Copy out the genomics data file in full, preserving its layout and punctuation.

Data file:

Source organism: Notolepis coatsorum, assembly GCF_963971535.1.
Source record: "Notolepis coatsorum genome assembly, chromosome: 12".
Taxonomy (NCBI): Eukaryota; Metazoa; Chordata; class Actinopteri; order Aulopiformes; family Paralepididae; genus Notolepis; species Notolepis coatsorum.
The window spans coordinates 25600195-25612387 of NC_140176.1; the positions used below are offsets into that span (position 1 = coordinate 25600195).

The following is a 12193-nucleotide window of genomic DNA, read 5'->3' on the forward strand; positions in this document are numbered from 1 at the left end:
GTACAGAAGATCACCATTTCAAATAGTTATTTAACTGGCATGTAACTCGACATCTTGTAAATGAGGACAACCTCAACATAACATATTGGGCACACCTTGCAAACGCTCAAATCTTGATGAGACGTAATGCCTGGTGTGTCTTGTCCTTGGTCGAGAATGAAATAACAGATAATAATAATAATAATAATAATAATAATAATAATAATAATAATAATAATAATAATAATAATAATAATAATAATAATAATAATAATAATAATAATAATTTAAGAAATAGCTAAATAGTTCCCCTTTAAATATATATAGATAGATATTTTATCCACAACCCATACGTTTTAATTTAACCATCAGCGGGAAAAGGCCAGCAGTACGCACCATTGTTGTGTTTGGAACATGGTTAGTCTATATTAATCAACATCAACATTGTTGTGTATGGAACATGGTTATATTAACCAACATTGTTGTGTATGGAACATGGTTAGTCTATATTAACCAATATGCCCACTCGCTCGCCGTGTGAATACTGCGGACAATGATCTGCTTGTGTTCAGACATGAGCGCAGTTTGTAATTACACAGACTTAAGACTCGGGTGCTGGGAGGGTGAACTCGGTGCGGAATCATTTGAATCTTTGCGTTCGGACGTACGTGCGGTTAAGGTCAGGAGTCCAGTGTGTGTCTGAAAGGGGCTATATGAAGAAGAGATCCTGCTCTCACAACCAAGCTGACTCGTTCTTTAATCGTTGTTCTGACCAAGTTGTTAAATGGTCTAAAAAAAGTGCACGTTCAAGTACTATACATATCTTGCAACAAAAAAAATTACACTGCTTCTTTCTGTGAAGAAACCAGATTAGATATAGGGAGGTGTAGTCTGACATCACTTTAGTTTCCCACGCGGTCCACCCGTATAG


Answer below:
Source organism: Notolepis coatsorum, assembly GCF_963971535.1.
Source record: "Notolepis coatsorum genome assembly, chromosome: 12".
Taxonomy (NCBI): Eukaryota; Metazoa; Chordata; class Actinopteri; order Aulopiformes; family Paralepididae; genus Notolepis; species Notolepis coatsorum.
The window spans coordinates 25600195-25612387 of NC_140176.1; the positions used below are offsets into that span (position 1 = coordinate 25600195).

The following is a 12193-nucleotide window of genomic DNA, read 5'->3' on the forward strand; positions in this document are numbered from 1 at the left end:
GTACAGAAGATCACCATTTCAAATAGTTATTTAACTGGCATGTAACTCGACATCTTGTAAATGAGGACAACCTCAACATAACATATTGGGCACACCTTGCAAACGCTCAAATCTTGATGAGACGTAATGCCTGGTGTGTCTTGTCCTTGGTCGAGAATGAAATAACAGATAATAATAATAATAATAATAATAATAATAATAATAATAATAATAATAATAATAATAATAATAATAATAATAATAATAATAATAATAATAATAATAATTTAAGAAATAGCTAAATAGTTCCCCTTTAAATATATATAGATAGATATTTTATCCACAACCCATACGTTTTAATTTAACCATCAGCGGGAAAAGGCCAGCAGTACGCACCATTGTTGTGTTTGGAACATGGTTAGTCTATATTAATCAACATCAACATTGTTGTGTATGGAACATGGTTATATTAACCAACATTGTTGTGTATGGAACATGGTTAGTCTATATTAACCAATATGCCCACTCGCTCGCCGTGTGAATACTGCGGACAATGATCTGCTTGTGTTCAGACATGAGCGCAGTTTGTAATTACACAGACTTAAGACTCGGGTGCTGGGAGGGTGAACTCGGTGCGGAATCATTTGAATCTTTGCGTTCGGACGTACGTGCGGTTAAGGTCAGGAGTCCAGTGTGTGTCTGAAAGGGGCTATATGAAGAAGAGATCCTGCTCTCACAACCAAGCTGACTCGTTCTTTAATCGTTGTTCTGACCAAGTTGTTAAATGGTCTAAAAAAAGTGCACGTTCAAGTACTATACATATCTTGCAACAAAAAAAATTACACTGCTTCTTTCTGTGAAGAAACCAGATTAGATATAGGGAGGTGTAGTCTGACATCACTTTAGTTTCCCACGCGGTCCACCCGTATAG